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5 Kids Activities That’ll Get them Moving — and Learning

I’ve started using the word “loll” a lot because it so perfectly describes what my 3-year-old does when he’s “sooooo bored.” He lolls. He’ll throw himself on the floor, drape himself over the couch and only half-heartedly look for something to occupy himself in the hopes that I’ll give up and turn on Paw Patrol. Sometimes kiddos need direction, and the Learning Care Group, recently shared these ideas with us on getting kids busy and active — and the benefits behind each activity. If your kids are lolling around bored, try any of these activities on for size (and learning!).


5 Kids Activities That Are Fun and Boost Learning

1. Just dance. Dancing helps children develop confidence in their bodies, aids their dexterity and elevates their mood. Children at Learning Care Group schools take a Daily Dance Break to change gears, shake things up and get re-energized for learning. Have your family take one at home, any time, just because. Play with themes: dance like a monkey, elephant or monster. Pass along the classics: your kids will love the running man, robot and sprinkler.

Benefits: Builds strength and coordination skills, boosts self-esteem and supports self-expression.

2. Walk with purpose. Strengthen your child’s critical thinking, language and pre-literacy skills while staying active. Hunt for colors, letters or words on signs. Make the destination count, exploring new ways to get to familiar places. Play “I Spy” or sing while you stroll. Notice unusual sights and sounds along the way. Try out some silly steps. Use fitness trackers and challenge the whole family to see who walks the most.

Benefits: Improves concentration, increases alertness and promotes independence.

3. Be handy and DIY. Involving children in home improvement projects empowers them and might even help you finish a job more quickly. Painting is easy and rewarding for children; they immediately see the results of their work and mistakes are easily correctable. A 4-year-old can help build ready-to-assemble furniture, peel wallpaper or tile a backsplash. Be sure tasks are age-appropriate, and that activities are properly supervised.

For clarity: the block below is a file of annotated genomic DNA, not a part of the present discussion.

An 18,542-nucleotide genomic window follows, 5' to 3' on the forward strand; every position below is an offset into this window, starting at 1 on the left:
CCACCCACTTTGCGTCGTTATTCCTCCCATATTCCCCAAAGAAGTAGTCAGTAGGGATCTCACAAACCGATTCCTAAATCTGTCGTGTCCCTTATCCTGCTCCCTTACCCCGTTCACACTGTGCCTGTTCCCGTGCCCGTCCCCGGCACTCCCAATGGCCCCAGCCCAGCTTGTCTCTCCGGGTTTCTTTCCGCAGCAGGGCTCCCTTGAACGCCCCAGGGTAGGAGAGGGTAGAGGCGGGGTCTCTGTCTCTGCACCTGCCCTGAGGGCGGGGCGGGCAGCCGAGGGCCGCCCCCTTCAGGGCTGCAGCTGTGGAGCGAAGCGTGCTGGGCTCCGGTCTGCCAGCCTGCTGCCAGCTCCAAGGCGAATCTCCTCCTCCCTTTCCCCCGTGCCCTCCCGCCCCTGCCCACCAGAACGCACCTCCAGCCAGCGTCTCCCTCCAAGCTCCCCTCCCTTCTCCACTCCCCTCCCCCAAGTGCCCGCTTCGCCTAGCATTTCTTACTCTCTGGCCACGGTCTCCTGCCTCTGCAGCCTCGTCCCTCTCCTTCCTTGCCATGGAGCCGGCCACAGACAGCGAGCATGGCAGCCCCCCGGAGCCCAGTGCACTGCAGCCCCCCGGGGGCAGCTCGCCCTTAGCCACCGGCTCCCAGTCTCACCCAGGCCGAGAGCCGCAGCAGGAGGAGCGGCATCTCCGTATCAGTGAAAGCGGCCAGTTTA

Benefits: Develops problem-solving skills, builds self-confidence and creates a sense of accomplishment.

4. Chores that don’t bore. Studies show that giving children household chores at an early age has long-term emotional, social and academic benefits. Make tidying rooms into a game. Set a challenge to see how many toys can be put away before the buzzer sounds. Have a clean-up race. Fun tools such as a short-handled broom or hand vacuum make tasks more appealing. Resist the urge to redo what your child has accomplished. Be consistent with your expectations.

Benefits: Strengthens gross motor skills, develops self-respect and promotes independence.

5. Dig it. Gardening teaches children to take care of living things and develops patience. Start with a few seeds or plants that grow quickly, such as sunflowers, beans or peas. Harvesting fall vegetables, digging, watering and weeding all offer great sensory experiences. Your budding botanist will learn to sort, count and compare while observing changes as the garden evolves. When the temperature drops, turn raking and shoveling into a family affair.

Benefits: Sharpens fine motor skills, supports math skills and builds hand-eye coordination.

What are your favorite ways to turn everyday chores into a learning tool? My son loves to cook — I think mostly because he gets to sample ingredients. But I’ll take all the help I can get! —Erin

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